AWS Cost Efficiency

Optimizing Amazon Aurora MySQL Costs

Amazon Aurora Series Part 2

Did you know?

Aurora MySQL boasts six times replicated storage across three Availability Zones by default!
This exceptional redundancy ensures your data's resilience, even in the face of hardware failures in one zone.

Amazon Aurora MySQL typically accounts for around 20-30% of the total database costs, providing high performance at a moderate price point compared to other AWS database services. Optimizing AWS Aurora costs is crucial for businesses seeking efficiency in cloud operations.

This guide aims to provide you with actionable insights to minimize costs, Aurora MySQL cost components, factors affecting Aurora cost, and an overview of performance metrics without compromising on the quality and reliability of your Aurora databases.

Amazon Aurora MySQL Performance Metrics

Performance metrics are an important set of metrics that provide vital information about a MySQL database. By observing these metrics, we can determine whether the database is underutilized or facing any trouble. Below is a list of important metrics to track and their description.

Performance Metrics
Performance Metrics Description
Active Connections Represents the current number of connections to the database, reflecting workload intensity and potential bottlenecks.
Read Throughput Indicates the speed of data retrieval, crucial for read-heavy tasks such as reporting or analytics.
Write Throughput Reflects the speed of data insertion and updates, essential for evaluating write-heavy workloads.
CPU Utilization Represents the percentage of CPU power utilized by the database, highlighting resource usage and potential performance issues.


Suppose an AWS Aurora MySQL database cluster shows the following performance metrics:

  • Active Connections: 5000
  • Read Throughput: 10,000 KB/sec
  • Write Throughput: 1000 KB/sec
  • CPU Utilization: 40%


  • The high number of active connections (5000) suggests a significant workload intensity, potentially indicating high demand or heavy concurrent usage.
  • The high read throughput (10,000 KB/sec) indicates efficient data retrieval, essential for read-heavy tasks like reporting or analytics.
  • The relatively lower write throughput (1000 KB/sec) may suggest less intense write-heavy workloads or potential optimization opportunities.
  • The CPU utilization of 40% indicates that a substantial portion of CPU power is being utilized, but there's still room for additional processing capacity, potentially indicating underutilization of the CPU resources.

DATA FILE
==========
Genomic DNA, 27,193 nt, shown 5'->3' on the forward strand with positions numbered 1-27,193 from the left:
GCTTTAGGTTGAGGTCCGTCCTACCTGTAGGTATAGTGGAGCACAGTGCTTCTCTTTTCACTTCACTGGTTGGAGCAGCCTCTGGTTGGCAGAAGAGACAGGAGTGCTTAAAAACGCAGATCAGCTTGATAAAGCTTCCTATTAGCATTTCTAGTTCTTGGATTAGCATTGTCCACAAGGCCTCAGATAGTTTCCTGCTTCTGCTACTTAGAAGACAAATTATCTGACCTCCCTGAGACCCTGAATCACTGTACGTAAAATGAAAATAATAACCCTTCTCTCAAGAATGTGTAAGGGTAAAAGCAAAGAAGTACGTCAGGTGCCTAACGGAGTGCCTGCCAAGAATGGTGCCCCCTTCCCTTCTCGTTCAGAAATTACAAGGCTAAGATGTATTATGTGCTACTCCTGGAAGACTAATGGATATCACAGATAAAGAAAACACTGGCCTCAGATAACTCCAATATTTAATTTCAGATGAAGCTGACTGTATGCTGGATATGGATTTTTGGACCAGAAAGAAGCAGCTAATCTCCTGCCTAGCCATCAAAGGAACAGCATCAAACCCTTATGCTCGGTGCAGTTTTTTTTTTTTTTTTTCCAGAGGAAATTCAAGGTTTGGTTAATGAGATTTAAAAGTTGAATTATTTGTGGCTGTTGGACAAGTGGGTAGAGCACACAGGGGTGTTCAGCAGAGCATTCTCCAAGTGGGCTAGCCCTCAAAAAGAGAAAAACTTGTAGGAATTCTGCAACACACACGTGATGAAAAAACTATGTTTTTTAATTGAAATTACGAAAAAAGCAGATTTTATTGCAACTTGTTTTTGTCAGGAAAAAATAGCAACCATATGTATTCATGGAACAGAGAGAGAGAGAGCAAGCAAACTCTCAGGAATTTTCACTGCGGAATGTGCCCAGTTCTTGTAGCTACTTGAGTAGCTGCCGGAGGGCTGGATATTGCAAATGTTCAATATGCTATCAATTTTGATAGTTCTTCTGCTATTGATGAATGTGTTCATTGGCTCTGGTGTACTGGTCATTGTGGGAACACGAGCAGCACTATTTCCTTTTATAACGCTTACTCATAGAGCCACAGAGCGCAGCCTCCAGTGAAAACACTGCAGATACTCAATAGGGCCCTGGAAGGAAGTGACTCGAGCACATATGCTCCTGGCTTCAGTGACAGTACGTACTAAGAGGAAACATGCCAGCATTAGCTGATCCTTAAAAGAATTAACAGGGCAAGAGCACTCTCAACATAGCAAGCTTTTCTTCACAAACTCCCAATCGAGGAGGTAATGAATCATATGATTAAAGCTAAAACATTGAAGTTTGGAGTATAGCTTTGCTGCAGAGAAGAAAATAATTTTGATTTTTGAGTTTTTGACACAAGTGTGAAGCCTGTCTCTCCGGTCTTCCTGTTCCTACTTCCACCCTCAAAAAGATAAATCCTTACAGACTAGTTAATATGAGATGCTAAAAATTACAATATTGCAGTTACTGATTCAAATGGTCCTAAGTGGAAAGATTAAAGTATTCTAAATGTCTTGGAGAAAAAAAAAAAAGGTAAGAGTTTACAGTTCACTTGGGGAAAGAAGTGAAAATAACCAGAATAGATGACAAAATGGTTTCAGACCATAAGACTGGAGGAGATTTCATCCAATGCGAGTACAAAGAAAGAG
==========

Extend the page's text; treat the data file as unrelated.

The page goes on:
Overall, interpreting these metrics collectively can help determine whether the AWS Aurora MySQL cluster is efficiently utilized or underutilized, guiding optimization efforts accordingly.

Amazon Aurora MySQL Costs

The table summarizes pricing details, including On-Demand and Reserved Instances costs, database storage fees, backup storage, and data transfer expenses. It outlines pricing for various instance types, deployment options, and additional services such as snapshot exports and extended support.

Region: US East (Ohio)

Factor Pricing Details Pricing in USD
On-Demand DB Instances Single-AZ deployments  
Standard Instances $0.016 - $14.349 Per Hour
Memory Optimized Instances $0.215 - $24.81 Per Hour
Multi-AZ deployments (one standby instance)  
Standard Instances $0.032 - $37.76 Per Hour
Memory Optimized Instances $0.43 - $49.62 Per Hour
Multi-AZ deployments (two readable standby instances)  
Standard Instances $0.522 - $56.64 Per Hour
Memory Optimized Instances $0.722 - $74.431 Per Hour
Compute Optimized Instances $0.2385 - $15.264 Per Hour
T4g and T3 CPU Credits $0.075 per vCPU-Hour
Reserved Instances No Upfront $0.012 - $10.560 Per Hour
Partial Upfront $0.011 - $10.286 Per Hour
All Upfront $0.011 - $10.011 Per Hour
Database storage General Purpose SSD  
Storage $0.115 per GB-month
IOPS $0.02 per IOPS
Throughput $0.080 per MB/s
Provisioned IOPS SSD  
Storage $0.125 per GB-month
Provisioned IOPS $0.10 per IOPS-month
Storage $0.125 per GB-month
Provisioned IOPS $0.10 per IOPS-month
Storage $0.10 per GB-month
I/O $0.10 per 1 million requests
Backup Storage - $0.095 per GiB-month
Snapshot Export - $0.010 per GB
Zero-ETL Integration - $2.0000 per GB
AWS RDS Extended Support Year 1 and Year 2 $0.100 - $0.133 per vCPU-hour
Year 3 $0.200 - $0.266 per vCPU hour
Data Transfer Costs All data transfer in $0.00 per GB
Data Transfer OUT $0.05 - $0.09 per GB